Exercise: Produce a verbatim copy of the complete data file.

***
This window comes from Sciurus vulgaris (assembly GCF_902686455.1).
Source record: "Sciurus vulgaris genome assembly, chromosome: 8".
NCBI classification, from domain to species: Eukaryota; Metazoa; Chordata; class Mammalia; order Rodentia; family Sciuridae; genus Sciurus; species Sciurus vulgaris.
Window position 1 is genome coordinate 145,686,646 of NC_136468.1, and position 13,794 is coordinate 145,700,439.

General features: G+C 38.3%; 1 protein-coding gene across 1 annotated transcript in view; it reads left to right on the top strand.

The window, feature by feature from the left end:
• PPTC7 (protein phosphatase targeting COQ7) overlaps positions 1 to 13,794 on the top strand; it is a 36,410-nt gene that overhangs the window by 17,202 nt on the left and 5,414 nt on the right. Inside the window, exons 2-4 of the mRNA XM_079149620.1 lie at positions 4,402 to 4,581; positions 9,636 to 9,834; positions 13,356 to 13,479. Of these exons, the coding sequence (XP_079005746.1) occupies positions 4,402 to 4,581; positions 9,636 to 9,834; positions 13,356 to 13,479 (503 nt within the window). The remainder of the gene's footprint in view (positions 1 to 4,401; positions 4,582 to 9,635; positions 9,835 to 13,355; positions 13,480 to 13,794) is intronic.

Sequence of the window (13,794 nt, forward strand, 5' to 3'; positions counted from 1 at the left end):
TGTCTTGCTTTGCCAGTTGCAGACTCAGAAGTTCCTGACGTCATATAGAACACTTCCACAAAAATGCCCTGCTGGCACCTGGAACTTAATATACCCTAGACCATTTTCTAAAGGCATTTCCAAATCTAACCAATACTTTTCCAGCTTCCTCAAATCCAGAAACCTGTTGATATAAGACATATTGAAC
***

This window comes from Sciurus vulgaris (assembly GCF_902686455.1).
Source record: "Sciurus vulgaris genome assembly, chromosome: 8".
NCBI classification, from domain to species: Eukaryota; Metazoa; Chordata; class Mammalia; order Rodentia; family Sciuridae; genus Sciurus; species Sciurus vulgaris.
Window position 1 is genome coordinate 145,686,646 of NC_136468.1, and position 13,794 is coordinate 145,700,439.

General features: G+C 38.3%; 1 protein-coding gene across 1 annotated transcript in view; it reads left to right on the top strand.

The window, feature by feature from the left end:
• PPTC7 (protein phosphatase targeting COQ7) overlaps positions 1 to 13,794 on the top strand; it is a 36,410-nt gene that overhangs the window by 17,202 nt on the left and 5,414 nt on the right. Inside the window, exons 2-4 of the mRNA XM_079149620.1 lie at positions 4,402 to 4,581; positions 9,636 to 9,834; positions 13,356 to 13,479. Of these exons, the coding sequence (XP_079005746.1) occupies positions 4,402 to 4,581; positions 9,636 to 9,834; positions 13,356 to 13,479 (503 nt within the window). The remainder of the gene's footprint in view (positions 1 to 4,401; positions 4,582 to 9,635; positions 9,835 to 13,355; positions 13,480 to 13,794) is intronic.

Sequence of the window (13,794 nt, forward strand, 5' to 3'; positions counted from 1 at the left end):
TGTCTTGCTTTGCCAGTTGCAGACTCAGAAGTTCCTGACGTCATATAGAACACTTCCACAAAAATGCCCTGCTGGCACCTGGAACTTAATATACCCTAGACCATTTTCTAAAGGCATTTCCAAATCTAACCAATACTTTTCCAGCTTCCTCAAATCCAGAAACCTGTTGATATAAGACATATTGAAC